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DesignPhiladelphia

October 5, 2012
If London is the international pioneer of the citywide design week, our own DesignPhiladelphia, launched in 2005, is the U.S. pioneer. It was the first not to be centered on a trade show and the first to act as a platform and bullhorn to define and promote a city's sprawling design talent. After Philadelphia came San Francisco, and in the last three years a wave of others around the world have followed, giving rise to a bit of a "what have we wrought" moment in London. One of the panels at its festival last month was called, "Design Festivals: Who Needs Them?"
September 28, 2012
As a preview to the DesignPhiladelphia Festival, join us for an inside look at the architectural influences of the interactive public art project Open Air, Wednesday, October 3 from 6 - 8 PM at The University of Pennsylvania. PennDesign welcomes Richard Sommer, Dean of Architecture, Landscape, and Design at the University of Toronto, in conversation with Rafael Lozano-Hemmer, creator of Open Air. Open Air, commissioned by the Association for Public Art, combines public art with mobile technology to create a spectacular participatory experience that illuminates the night sky over the Benjamin Franklin Parkway, between 21st and 24th Streets. The project is now on view during the hours of 8pm – 11pm nightly from September 20 - October 14, 2012. Ken Lum, Professor and Director of the Undergraduate Fine Arts Program and noted public artist himself, will introduce the PennDesign discussion, and Penny Balkin Bach, Artistic and Executive Director of the Association for Public Art, will moderate.
September 10, 2012
The 8th annual DesignPhiladelphia Festival, in partnership with The University of the Arts, will place a spotlight on Philadelphia’s rich design history and creative industries at work, Wednesday, October 10 through Sunday, October 14, 2012. The citywide Festival will feature five days of non-stop programming championing design, showcasing the work of more than 400 designers and creative thinkers in over 120 public events. Visit designphiladelphia.org for a full schedule of events.
September 5, 2012
Hilary Jay is a dynamo. She presides over DesignPhiladelphia at the University of the Arts, an impressively democratic array of design events, exhibitions, lectures, open studios, demonstrations, and street happenings, reached by some 200,000 people each fall. Jay thus proudly stakes her claim on “design as destination.” DesignPhiladelphia follows Philadelphia’s great tradition of free access to many important cultural institutions. Jay notes, “Most of our programs are free and open to the public. I work hard to remove barriers to entry. DesignPhiladelphia is a great equalizer.”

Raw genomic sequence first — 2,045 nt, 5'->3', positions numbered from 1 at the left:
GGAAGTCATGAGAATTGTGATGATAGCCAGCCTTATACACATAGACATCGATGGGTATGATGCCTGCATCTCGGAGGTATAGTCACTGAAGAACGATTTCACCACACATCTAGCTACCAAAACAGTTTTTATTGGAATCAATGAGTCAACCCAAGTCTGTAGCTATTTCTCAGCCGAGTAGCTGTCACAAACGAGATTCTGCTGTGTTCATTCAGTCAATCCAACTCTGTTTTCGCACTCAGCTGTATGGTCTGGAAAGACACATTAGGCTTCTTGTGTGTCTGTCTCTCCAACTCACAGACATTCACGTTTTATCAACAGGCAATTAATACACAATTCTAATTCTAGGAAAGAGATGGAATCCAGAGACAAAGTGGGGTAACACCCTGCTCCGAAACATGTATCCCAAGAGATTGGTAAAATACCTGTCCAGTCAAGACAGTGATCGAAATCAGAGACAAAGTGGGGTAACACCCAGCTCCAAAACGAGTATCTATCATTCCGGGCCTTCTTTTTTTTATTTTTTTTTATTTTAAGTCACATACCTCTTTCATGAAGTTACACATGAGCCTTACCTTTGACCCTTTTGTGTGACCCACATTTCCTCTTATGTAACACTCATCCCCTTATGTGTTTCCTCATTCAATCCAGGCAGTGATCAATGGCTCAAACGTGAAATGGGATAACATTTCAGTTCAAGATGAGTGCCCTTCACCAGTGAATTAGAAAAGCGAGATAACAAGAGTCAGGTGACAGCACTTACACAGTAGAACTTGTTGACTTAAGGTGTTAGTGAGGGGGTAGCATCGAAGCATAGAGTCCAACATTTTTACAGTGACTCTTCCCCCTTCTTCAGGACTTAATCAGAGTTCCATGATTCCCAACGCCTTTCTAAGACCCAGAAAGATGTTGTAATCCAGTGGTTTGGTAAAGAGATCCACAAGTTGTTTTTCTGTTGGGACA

October 25, 2011
They sound like lyrics from The Sound of Music: scissors and cameras and fashion store catwalks; chairs and eyeglasses and train station hallways; plaster gargoyles on historic facades. These are a few of Jay's favorite things. For seven years, Hilary Jay has been walking the talk: design is everywhere. As director of DesignPhiladelphia, she has assembled a dizzying array of subjects and objects; from things that can be held in your hand to the city grid that frames your imagination.The annual 10-day festival is created in partnership with the University of the Arts, but Jay still does a lot of the legwork. We tried to keep up with her as she criss-crossed the city, running from event to event. At the end, we developed a deeper appreciation for the designer of her shoes.
October 11, 2011
Its industrial-strength, big-manufacturing economy is long gone, and Philadelphia, like many cities, is embracing Richard Florida's much-vaunted "creative class" as a key to growth. But no other American city struts its creative stuff with more vigor than during the upcoming DesignPhiladelphia. For 11 days (October 13-23), DesignPhiladelphia propels design -- in its many disciplines -- to the forefront, with more than 150, mostly-free public events: movie viewings, runway shows, book signings, workshops, demonstrations, open houses, exhibitions and parties.
August 12, 2011
Conceived and Curated by Marianne Bernstein (curator of The Welcome House in Love Park during DesignPhiladelphia 2009) the project aimed to bring some of Philadelphia’s best video artists to an unexpected public place, City Hall’s Dillworth Plaza.
December 1, 2010
Two years ago, during the annual citywide fest DesignPhiladelphia, parking spots on a busy block in Center City were temporarily inhabited by “interventions.” They included a corrugated cardboard seating area for seven, an acid-green and blue napping module, and a waist-high wooden platform affixed with tens of tiny cars on springs that bobbed to and fro with the whoosh of each passing SEPTA bus. The installations were entries for “Spot,” a competition that challenged designers to reclaim the parking spot and to generate thought about public space.